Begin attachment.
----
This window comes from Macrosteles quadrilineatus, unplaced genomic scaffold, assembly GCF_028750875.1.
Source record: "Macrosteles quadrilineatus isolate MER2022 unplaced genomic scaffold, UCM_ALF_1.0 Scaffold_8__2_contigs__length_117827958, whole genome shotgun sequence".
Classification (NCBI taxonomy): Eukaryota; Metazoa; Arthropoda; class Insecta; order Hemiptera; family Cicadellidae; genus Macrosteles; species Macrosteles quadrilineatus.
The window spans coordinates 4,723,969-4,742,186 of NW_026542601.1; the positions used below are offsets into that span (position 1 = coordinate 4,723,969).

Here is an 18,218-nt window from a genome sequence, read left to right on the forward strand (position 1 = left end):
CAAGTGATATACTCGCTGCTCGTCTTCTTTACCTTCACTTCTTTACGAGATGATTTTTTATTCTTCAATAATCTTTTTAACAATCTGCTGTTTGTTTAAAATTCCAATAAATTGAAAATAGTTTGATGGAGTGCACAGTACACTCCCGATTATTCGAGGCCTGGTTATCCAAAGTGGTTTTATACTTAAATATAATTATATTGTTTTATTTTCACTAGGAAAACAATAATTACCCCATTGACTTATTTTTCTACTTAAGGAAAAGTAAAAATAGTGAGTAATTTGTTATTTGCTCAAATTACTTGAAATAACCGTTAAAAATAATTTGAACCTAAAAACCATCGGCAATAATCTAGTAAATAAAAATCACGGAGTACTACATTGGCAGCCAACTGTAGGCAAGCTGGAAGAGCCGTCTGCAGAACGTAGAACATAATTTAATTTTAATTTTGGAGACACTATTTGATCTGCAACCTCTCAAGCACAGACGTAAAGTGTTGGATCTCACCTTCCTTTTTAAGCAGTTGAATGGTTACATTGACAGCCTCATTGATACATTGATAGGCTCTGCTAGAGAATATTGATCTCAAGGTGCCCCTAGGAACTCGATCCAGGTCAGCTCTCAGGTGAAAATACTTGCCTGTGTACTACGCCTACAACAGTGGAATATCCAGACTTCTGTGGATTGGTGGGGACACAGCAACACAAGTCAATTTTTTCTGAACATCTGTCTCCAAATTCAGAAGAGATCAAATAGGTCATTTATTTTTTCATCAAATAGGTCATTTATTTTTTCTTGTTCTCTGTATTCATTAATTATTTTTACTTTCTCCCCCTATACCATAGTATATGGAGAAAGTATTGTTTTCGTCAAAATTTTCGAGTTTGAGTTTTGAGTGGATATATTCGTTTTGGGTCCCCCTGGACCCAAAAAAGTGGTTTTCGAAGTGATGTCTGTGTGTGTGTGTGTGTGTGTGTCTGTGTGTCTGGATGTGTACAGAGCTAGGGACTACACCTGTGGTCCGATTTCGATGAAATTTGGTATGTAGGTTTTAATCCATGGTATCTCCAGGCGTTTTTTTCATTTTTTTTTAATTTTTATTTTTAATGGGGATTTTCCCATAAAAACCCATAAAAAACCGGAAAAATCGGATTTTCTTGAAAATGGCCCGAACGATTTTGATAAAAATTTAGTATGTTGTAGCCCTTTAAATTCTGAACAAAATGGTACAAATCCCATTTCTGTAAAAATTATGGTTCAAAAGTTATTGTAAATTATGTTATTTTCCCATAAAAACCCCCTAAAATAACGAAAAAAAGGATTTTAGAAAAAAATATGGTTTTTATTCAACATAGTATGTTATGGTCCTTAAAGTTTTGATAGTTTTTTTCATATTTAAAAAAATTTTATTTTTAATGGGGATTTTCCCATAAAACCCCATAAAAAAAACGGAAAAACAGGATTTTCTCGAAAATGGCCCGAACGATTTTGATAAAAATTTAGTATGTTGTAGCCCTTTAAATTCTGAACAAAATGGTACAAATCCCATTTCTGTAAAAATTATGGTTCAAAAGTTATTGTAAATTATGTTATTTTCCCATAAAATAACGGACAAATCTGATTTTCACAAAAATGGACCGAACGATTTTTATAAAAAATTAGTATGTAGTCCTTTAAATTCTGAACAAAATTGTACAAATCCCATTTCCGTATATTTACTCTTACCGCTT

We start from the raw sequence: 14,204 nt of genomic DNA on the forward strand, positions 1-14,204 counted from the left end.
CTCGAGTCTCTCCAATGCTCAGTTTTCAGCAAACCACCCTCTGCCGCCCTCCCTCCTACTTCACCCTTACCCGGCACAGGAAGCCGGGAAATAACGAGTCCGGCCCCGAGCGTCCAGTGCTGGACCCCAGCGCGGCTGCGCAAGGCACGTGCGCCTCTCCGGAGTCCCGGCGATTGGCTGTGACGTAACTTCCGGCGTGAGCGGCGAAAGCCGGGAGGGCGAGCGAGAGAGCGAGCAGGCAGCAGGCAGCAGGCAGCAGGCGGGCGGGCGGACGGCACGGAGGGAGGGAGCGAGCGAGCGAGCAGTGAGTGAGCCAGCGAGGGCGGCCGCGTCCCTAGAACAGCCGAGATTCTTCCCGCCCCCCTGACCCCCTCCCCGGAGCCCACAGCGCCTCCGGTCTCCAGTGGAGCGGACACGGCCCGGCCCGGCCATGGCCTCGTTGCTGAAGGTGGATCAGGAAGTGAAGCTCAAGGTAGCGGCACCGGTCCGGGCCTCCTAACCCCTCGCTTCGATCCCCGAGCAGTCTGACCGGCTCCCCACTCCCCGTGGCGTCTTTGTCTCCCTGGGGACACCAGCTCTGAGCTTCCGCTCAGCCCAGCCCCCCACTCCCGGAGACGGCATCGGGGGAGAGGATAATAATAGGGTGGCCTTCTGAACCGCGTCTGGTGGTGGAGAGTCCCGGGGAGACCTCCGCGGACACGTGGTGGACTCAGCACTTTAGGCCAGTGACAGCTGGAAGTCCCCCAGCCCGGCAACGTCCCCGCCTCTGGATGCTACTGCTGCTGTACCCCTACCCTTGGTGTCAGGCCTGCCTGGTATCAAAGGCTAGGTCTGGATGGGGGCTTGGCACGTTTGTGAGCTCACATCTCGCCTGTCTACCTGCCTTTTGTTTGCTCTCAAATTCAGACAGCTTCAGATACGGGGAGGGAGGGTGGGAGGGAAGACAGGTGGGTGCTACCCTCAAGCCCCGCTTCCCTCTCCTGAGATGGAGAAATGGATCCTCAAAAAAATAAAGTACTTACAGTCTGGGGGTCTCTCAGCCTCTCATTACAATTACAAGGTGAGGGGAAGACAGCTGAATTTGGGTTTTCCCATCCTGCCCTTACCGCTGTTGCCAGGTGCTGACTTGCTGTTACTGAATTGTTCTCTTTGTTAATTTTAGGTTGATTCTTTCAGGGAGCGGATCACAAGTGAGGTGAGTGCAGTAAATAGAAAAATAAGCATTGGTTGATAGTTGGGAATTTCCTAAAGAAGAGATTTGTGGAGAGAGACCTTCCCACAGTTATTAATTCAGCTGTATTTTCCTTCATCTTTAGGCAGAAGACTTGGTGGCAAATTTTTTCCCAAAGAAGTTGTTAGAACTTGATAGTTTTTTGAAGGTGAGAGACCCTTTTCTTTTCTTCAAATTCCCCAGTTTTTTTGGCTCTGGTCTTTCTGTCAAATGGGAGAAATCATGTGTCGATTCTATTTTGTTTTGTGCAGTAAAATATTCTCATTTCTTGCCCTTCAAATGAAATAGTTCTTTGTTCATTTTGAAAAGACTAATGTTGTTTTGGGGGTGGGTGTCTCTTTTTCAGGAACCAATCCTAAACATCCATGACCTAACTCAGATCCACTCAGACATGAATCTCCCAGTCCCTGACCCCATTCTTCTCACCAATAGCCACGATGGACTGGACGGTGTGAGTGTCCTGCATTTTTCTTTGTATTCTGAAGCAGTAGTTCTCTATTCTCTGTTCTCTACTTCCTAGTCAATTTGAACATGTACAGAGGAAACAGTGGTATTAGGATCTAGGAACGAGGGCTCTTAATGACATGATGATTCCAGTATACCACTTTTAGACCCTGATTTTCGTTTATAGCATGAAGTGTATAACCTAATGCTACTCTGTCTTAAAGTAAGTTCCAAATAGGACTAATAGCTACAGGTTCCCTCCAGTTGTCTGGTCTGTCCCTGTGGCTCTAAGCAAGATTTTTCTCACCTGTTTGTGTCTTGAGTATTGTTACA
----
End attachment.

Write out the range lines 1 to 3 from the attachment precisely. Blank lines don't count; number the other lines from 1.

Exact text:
This window comes from Macrosteles quadrilineatus, unplaced genomic scaffold, assembly GCF_028750875.1.
Source record: "Macrosteles quadrilineatus isolate MER2022 unplaced genomic scaffold, UCM_ALF_1.0 Scaffold_8__2_contigs__length_117827958, whole genome shotgun sequence".
Classification (NCBI taxonomy): Eukaryota; Metazoa; Arthropoda; class Insecta; order Hemiptera; family Cicadellidae; genus Macrosteles; species Macrosteles quadrilineatus.